Cancer researchers at Hudson Institute of Medical Research have discovered a potential new way to halt the progress of lung cancer and emphysema, offering new hope to the 15,000 Australians who die from the diseases each year.
The researchers identified that an inflammation causing molecule, Interleukin 6 (IL-6), drives lung cancer and emphysema. They then found that an existing drug, sgp130Fc, has the ability to halt the progression.
The drug is currently in clinical trials for other diseases which develop through a similar mechanism, for example inflammatory bowel disease. The team now believes the drug has clinical potential in lung cancer and emphysema.
“We were surprised to discover that lung cancer and emphysema are so closely linked when they are such different diseases. Emphysema is characterised by the loss of lung tissue and lung cancer by uncontrolled growth of tissue,” said Project Leader, Professor Brendan Jenkins.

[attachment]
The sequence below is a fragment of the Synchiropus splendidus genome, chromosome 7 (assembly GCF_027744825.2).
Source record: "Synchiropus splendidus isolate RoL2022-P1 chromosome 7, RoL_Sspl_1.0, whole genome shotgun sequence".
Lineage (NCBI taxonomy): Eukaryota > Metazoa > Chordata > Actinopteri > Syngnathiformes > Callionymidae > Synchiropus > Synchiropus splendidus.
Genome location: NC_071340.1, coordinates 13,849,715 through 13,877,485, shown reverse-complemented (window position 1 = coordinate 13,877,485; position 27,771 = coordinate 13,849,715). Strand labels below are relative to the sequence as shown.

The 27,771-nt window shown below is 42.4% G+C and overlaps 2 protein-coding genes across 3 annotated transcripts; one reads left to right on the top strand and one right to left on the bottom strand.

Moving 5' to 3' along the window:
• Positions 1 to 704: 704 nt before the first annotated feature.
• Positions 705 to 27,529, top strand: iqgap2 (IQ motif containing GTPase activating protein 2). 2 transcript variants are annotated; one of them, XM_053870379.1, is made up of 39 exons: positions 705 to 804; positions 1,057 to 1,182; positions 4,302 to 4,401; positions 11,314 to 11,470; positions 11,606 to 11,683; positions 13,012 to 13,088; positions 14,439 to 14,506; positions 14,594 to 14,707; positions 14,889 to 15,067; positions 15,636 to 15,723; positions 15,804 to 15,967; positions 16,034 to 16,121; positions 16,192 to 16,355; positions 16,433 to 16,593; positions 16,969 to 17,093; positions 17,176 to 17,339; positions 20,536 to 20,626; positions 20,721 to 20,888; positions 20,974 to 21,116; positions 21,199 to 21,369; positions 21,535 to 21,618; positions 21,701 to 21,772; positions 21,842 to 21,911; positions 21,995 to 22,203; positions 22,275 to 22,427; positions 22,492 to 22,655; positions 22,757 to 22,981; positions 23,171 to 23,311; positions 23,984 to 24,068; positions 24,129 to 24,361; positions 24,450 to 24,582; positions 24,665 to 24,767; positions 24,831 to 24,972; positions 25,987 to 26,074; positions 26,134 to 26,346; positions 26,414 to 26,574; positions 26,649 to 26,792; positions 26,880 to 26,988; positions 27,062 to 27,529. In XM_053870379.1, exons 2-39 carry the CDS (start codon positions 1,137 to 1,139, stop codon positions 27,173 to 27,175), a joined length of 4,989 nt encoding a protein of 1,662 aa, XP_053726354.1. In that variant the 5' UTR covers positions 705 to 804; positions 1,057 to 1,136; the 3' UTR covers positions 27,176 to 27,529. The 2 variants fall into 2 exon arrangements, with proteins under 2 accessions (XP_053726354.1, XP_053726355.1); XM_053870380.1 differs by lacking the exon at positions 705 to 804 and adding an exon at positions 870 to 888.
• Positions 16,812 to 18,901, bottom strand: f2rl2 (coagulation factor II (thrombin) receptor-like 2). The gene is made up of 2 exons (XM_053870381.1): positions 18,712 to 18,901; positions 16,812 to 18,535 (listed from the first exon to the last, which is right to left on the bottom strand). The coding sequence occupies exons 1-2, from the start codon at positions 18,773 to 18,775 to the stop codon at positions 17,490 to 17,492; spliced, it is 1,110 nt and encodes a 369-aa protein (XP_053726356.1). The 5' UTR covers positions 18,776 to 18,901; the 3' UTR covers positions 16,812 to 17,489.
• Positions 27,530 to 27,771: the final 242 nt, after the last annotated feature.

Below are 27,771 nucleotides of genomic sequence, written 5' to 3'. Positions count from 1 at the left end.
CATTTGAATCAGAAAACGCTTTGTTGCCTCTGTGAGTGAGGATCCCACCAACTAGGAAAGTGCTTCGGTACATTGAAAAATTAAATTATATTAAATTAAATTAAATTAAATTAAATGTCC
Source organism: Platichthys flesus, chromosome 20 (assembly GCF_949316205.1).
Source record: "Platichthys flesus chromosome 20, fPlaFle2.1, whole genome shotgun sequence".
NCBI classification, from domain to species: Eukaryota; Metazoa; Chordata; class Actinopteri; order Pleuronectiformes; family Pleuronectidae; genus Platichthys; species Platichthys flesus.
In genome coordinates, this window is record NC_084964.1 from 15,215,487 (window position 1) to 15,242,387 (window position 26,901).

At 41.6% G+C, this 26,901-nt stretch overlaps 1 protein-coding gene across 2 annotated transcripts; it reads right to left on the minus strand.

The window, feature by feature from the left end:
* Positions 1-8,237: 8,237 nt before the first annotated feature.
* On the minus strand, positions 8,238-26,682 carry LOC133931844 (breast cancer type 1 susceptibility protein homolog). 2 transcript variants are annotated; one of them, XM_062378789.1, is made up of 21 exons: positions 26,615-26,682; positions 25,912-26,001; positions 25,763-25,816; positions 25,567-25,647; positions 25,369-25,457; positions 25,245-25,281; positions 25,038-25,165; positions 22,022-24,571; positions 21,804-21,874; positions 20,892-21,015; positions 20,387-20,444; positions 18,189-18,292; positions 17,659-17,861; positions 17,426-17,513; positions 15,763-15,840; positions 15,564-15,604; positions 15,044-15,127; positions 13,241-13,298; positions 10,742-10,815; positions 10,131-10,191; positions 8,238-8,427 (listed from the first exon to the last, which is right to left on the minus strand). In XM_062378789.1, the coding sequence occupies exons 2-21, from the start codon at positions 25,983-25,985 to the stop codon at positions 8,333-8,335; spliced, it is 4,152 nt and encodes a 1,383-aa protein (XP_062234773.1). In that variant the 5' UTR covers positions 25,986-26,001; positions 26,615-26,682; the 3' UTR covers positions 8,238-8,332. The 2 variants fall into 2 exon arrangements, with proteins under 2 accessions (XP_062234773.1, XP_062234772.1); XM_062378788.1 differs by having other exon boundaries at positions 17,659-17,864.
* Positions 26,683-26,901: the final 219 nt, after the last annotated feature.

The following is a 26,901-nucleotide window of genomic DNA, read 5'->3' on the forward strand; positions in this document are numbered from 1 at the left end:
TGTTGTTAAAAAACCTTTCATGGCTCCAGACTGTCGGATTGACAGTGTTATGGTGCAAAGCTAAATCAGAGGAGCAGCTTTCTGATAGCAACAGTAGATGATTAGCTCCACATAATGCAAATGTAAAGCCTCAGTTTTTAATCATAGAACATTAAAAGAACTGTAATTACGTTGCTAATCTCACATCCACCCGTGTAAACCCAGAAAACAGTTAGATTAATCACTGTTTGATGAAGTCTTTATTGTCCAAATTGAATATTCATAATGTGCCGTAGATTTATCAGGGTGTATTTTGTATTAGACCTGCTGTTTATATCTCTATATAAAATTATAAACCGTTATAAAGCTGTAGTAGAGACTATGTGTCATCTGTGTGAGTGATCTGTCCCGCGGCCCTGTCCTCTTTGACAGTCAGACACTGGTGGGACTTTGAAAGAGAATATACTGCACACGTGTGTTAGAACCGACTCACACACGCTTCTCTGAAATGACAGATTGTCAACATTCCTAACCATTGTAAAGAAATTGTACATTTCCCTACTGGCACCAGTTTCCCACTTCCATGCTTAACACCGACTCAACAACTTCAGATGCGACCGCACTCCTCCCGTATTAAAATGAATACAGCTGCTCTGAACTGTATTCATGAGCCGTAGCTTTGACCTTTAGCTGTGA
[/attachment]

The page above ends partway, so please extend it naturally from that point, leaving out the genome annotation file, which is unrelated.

Early detection may be as simple as a blood test
The team also found out that a simple blood test could detect both diseases much earlier. Professor Jenkins’ team is now working with clinical colleagues at Monash Health, led by Professor Philip Bardin, to analyse the blood samples of lung cancer and emphysema patients in the hope of developing an early detection blood test for both diseases.
“By matching blood results to the severity of the disease, we will look to confirm whether a blood test is an effective earlier test for emphysema and lung cancer,” said Professor Bardin.
“Early detection is crucial to effective management and treatment of both diseases. A blood test has the potential to vastly improve survival rates through earlier diagnosis while sgp130Fc has the ability to halt the progression of lung cancer and emphysema,” said Professor Jenkins.
Professor Jenkins is cautiously optimistic about the drug’s potential. Armed with both findings, his team will now also investigate the potential uses for sgp130Fc in the management of lung cancer and emphysema.
“Not every patient with emphysema or lung cancer is a candidate for this drug, but with clinical trials we can identify which patients would respond to treatment and at which stage of the disease.
We believe there’s a real opportunity here to target and treat patients with these lung diseases.”
The study has been published in American Journal of Respiratory and Critical Care Medicine.
The original news post was published on the Hudson website.
The Australian Cancer Research Foundation has supported the Hudson Institute of Medical Research by providing a AUD$1.6M grant towards cutting edge cancer research equipment and technology.